Rats, like house mice, are mostly active at night. They have poor eyesight, but they make up for this with their keen senses of hearing, smell, taste, and touch. Rats constantly explore and learn about their environment, memorizing the locations of pathways, obstacles, food and water, shelter, and other elements in their domain. They quickly detect and tend to avoid new objects placed into a familiar environment. Thus, objects such as traps and baits often are avoided for several days or more following their initial placement. While both species exhibit this avoidance of new objects, it is usually more pronounced in roof rats than in Norway rats. Both Norway and roof rats may gain entry to structures by gnawing, climbing, jumping, or swimming through sewers and entering through the toilet or broken drains. While Norway rats are more powerful swimmers, roof rats are more agile and are better climbers.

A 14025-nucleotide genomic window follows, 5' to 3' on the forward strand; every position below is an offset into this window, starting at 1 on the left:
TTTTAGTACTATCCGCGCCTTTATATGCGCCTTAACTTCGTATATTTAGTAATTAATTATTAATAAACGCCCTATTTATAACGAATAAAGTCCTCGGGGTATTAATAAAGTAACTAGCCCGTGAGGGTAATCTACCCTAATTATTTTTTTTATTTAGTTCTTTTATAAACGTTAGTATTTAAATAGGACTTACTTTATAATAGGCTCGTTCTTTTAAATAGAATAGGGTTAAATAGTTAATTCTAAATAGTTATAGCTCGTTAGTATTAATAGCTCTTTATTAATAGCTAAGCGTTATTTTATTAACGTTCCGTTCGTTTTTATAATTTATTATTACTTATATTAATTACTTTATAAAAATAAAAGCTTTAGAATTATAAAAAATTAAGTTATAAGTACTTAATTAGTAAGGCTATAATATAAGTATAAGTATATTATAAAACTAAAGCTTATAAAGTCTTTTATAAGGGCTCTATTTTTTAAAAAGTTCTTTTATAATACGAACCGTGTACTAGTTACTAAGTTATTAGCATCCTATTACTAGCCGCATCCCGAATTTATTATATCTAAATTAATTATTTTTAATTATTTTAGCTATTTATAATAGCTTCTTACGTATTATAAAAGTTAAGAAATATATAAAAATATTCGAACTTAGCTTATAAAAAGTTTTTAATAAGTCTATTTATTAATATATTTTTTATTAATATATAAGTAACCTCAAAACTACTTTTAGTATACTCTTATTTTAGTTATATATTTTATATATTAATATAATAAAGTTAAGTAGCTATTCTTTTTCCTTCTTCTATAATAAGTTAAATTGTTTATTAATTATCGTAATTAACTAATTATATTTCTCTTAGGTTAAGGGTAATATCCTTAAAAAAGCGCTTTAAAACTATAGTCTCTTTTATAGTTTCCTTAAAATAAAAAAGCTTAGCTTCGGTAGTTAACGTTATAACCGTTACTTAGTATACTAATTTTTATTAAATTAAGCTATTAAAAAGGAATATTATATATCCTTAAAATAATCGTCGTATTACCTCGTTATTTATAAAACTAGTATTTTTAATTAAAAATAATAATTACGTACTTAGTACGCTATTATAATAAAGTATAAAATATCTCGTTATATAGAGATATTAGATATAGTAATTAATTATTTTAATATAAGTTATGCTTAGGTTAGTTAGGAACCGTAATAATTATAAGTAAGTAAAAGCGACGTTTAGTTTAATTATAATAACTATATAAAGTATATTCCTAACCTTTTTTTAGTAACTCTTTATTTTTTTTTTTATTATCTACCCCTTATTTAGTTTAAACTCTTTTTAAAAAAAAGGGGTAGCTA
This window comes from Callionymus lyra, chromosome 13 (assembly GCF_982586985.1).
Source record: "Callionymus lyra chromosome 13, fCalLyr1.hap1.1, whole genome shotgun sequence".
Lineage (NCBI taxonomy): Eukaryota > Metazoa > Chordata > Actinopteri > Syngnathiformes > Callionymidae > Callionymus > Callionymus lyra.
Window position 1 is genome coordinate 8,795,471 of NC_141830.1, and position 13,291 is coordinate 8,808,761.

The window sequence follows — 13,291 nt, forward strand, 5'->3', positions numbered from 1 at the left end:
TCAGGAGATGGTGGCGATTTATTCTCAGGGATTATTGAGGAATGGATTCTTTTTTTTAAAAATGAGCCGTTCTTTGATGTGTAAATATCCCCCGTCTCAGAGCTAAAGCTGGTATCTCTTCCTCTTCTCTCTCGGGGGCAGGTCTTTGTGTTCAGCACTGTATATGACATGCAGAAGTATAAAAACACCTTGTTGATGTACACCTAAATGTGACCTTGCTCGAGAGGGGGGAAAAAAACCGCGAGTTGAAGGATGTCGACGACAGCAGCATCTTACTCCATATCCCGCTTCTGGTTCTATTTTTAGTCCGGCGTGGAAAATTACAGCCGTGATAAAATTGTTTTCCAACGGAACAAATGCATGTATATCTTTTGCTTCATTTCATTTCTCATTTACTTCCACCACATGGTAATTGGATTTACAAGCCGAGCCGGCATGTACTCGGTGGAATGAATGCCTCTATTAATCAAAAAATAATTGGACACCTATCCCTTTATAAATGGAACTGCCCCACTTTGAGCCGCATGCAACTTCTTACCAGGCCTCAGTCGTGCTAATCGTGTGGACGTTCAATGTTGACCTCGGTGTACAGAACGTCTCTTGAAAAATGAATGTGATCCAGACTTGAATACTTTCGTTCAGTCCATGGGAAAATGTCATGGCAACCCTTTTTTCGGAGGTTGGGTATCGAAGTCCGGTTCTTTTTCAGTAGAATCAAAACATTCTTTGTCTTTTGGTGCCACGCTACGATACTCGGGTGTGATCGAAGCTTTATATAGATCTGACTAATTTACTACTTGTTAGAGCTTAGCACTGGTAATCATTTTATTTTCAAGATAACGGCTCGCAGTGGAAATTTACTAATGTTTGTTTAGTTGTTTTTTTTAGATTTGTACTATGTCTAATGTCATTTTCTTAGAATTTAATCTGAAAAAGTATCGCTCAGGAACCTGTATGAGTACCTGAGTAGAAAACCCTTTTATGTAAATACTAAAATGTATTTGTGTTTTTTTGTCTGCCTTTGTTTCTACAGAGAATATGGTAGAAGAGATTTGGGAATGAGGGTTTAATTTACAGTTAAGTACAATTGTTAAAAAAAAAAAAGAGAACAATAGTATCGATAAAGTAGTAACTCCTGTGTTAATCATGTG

House Mouse

Color: Brown
Legs: 4
Shape: Small rodent
Antennae: NoThe house mouse (Mus musculus) is one of the most troublesome and economically important rodents in the United States. House mice thrive under a variety of conditions; they are found in and around homes and commercial structures as well as in open fields and agricultural lands. House mice consume and contaminate food meant for humans, pets, livestock, or other animals. In addition, they cause considerable damage to structures and property, and they can transmit pathogens that cause diseases such as salmonellosis, a form of food poisoning. IDENTIFICATION House mice are small rodents with relatively large ears and small black eyes. They weigh about 1/2 ounce and usually are light brownish to gray in color. An adult is about 5 to 7 inches long, including the 3- to 4-inch tail.

Habits